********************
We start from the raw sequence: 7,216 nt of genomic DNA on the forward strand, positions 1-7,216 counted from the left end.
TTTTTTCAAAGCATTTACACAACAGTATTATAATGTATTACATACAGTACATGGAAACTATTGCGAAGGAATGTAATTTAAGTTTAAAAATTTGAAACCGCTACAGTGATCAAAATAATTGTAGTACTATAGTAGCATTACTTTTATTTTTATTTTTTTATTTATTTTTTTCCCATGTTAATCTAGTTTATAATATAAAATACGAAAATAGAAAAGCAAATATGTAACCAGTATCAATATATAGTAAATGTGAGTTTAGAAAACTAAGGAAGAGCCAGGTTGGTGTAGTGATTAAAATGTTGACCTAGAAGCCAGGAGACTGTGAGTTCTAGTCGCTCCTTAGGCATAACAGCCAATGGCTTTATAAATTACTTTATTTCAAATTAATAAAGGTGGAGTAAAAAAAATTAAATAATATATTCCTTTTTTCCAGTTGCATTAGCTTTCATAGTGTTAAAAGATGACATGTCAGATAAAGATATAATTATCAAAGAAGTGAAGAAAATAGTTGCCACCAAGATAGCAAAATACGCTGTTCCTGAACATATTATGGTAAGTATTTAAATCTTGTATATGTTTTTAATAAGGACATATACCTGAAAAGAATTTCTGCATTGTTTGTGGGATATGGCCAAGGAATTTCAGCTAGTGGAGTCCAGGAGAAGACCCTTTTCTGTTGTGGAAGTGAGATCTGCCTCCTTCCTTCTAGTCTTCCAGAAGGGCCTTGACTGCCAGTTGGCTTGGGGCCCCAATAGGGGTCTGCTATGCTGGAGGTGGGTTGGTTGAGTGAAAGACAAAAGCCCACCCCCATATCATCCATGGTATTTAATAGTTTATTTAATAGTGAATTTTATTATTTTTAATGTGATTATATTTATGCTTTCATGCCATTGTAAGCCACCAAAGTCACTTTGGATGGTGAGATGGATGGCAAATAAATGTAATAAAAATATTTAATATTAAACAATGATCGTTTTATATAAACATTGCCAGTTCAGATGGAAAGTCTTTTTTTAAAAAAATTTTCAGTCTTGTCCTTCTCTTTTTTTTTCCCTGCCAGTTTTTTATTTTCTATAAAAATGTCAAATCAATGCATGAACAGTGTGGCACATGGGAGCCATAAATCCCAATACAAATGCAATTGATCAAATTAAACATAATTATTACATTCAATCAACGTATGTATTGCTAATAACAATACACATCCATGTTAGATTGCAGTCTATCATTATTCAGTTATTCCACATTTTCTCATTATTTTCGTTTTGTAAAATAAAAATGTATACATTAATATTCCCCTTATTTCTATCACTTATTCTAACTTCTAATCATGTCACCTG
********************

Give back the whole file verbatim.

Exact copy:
We start from the raw sequence: 7,216 nt of genomic DNA on the forward strand, positions 1-7,216 counted from the left end.
TTTTTTCAAAGCATTTACACAACAGTATTATAATGTATTACATACAGTACATGGAAACTATTGCGAAGGAATGTAATTTAAGTTTAAAAATTTGAAACCGCTACAGTGATCAAAATAATTGTAGTACTATAGTAGCATTACTTTTATTTTTATTTTTTTATTTATTTTTTTCCCATGTTAATCTAGTTTATAATATAAAATACGAAAATAGAAAAGCAAATATGTAACCAGTATCAATATATAGTAAATGTGAGTTTAGAAAACTAAGGAAGAGCCAGGTTGGTGTAGTGATTAAAATGTTGACCTAGAAGCCAGGAGACTGTGAGTTCTAGTCGCTCCTTAGGCATAACAGCCAATGGCTTTATAAATTACTTTATTTCAAATTAATAAAGGTGGAGTAAAAAAAATTAAATAATATATTCCTTTTTTCCAGTTGCATTAGCTTTCATAGTGTTAAAAGATGACATGTCAGATAAAGATATAATTATCAAAGAAGTGAAGAAAATAGTTGCCACCAAGATAGCAAAATACGCTGTTCCTGAACATATTATGGTAAGTATTTAAATCTTGTATATGTTTTTAATAAGGACATATACCTGAAAAGAATTTCTGCATTGTTTGTGGGATATGGCCAAGGAATTTCAGCTAGTGGAGTCCAGGAGAAGACCCTTTTCTGTTGTGGAAGTGAGATCTGCCTCCTTCCTTCTAGTCTTCCAGAAGGGCCTTGACTGCCAGTTGGCTTGGGGCCCCAATAGGGGTCTGCTATGCTGGAGGTGGGTTGGTTGAGTGAAAGACAAAAGCCCACCCCCATATCATCCATGGTATTTAATAGTTTATTTAATAGTGAATTTTATTATTTTTAATGTGATTATATTTATGCTTTCATGCCATTGTAAGCCACCAAAGTCACTTTGGATGGTGAGATGGATGGCAAATAAATGTAATAAAAATATTTAATATTAAACAATGATCGTTTTATATAAACATTGCCAGTTCAGATGGAAAGTCTTTTTTTAAAAAAATTTTCAGTCTTGTCCTTCTCTTTTTTTTTCCCTGCCAGTTTTTTATTTTCTATAAAAATGTCAAATCAATGCATGAACAGTGTGGCACATGGGAGCCATAAATCCCAATACAAATGCAATTGATCAAATTAAACATAATTATTACATTCAATCAACGTATGTATTGCTAATAACAATACACATCCATGTTAGATTGCAGTCTATCATTATTCAGTTATTCCACATTTTCTCATTATTTTCGTTTTGTAAAATAAAAATGTATACATTAATATTCCCCTTATTTCTATCACTTATTCTAACTTCTAATCATGTCACCTG